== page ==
Table of Contents
Gay Identity Questionnaire
STEPHEN BRADY,1 Boston University School of Medicine
The Gay Identity Questionnaire (GIQ) can be used by clinicians and researchers to identify gay men in the develop- mental stages of “coming out” proposed by Cass (1979) in the Homosexual Identity Formation (HIF) Model. These stages include Confusion, Comparison, Tolerance, Acceptance, Pride, and Synthesis. Test construction procedures included the selection of questionnaire items based upon the constructs of the HIF model, and the establishment of reliability and validity for the GIQ through two pilot tests and one final administration of the instrument (Brady, 1983; Brady & Busse, 1994).
The GIQ is comprised of 45 true-false items and can easily be scored for the purpose of identifying the respondent’s stage of HIF. Findings suggest that the GIQ is a reliable and valid measure that can be used by clinicians and researchers to examine the coming-out process. Two hundred twenty- five male respondents were administered the final version of the GIQ and a psychosocial/background questionnaire. Efforts were made to recruit a developmentally heterogeneous sample of men with same-sex thoughts, feelings, and/or behavior. The majority of the respondents (179) were young (M age = 28.8 years), non-Hispanic White men residing in Southern California in 1983. All respondents indicated they had homosexual thoughts, feelings, or engaged in homosexual behavior. In addition to the author’s use, the instrument has been used in a number of doctoral dissertations and Master’s theses.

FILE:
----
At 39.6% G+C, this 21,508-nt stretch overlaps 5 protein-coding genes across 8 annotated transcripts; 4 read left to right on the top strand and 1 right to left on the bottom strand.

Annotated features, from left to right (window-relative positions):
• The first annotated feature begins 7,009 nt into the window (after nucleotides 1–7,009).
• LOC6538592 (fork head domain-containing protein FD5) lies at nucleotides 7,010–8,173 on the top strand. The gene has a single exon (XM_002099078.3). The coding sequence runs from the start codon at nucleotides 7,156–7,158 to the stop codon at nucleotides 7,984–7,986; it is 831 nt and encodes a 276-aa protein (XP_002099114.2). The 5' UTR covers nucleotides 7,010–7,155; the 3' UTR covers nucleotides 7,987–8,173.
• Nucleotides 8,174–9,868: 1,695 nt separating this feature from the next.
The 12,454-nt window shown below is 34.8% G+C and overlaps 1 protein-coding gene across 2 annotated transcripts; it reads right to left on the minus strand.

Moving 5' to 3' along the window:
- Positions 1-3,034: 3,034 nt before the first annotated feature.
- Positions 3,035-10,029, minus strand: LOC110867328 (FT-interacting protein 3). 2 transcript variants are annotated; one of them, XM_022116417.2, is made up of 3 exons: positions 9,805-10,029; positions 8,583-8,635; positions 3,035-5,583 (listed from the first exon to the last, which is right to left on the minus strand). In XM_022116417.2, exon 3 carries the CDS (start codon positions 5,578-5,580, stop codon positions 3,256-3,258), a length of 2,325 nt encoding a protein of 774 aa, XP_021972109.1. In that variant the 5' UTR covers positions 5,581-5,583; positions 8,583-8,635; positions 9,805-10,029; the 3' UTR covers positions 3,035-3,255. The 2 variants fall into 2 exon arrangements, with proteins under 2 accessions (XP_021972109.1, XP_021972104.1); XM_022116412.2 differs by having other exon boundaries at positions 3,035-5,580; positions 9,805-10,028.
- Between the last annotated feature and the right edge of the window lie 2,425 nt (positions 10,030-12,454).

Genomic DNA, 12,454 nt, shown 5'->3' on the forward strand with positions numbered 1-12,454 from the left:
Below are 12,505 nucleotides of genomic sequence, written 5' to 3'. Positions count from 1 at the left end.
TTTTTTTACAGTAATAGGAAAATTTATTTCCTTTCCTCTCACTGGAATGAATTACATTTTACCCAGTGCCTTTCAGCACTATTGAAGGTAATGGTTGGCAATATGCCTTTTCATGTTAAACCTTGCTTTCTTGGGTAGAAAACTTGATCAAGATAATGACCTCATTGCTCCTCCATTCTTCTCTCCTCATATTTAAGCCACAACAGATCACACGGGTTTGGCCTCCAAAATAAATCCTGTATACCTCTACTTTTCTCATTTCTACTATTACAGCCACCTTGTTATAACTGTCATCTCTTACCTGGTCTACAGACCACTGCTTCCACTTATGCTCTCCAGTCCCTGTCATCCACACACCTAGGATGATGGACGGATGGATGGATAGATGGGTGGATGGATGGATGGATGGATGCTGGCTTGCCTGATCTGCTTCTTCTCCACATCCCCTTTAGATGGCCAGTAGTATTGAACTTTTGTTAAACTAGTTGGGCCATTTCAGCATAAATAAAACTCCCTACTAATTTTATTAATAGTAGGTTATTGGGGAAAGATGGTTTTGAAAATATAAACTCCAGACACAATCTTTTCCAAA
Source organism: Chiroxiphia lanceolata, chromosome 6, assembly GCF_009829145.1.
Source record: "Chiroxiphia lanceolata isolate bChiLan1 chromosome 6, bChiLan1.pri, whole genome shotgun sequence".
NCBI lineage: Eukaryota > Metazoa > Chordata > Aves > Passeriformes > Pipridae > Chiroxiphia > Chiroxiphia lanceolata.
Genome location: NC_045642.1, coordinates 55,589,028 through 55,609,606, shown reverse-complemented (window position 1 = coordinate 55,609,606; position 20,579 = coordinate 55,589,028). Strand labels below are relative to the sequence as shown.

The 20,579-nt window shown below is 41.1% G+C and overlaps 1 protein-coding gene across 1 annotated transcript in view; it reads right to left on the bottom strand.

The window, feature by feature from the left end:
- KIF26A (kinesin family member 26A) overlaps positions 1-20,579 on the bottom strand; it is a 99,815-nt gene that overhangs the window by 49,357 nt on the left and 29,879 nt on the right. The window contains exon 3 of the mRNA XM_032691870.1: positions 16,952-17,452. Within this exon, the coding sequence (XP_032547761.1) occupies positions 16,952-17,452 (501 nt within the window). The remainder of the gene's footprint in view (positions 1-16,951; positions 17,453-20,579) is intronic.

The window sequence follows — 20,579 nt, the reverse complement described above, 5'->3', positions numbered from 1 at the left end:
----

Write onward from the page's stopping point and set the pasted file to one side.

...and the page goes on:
Response Mode and Timing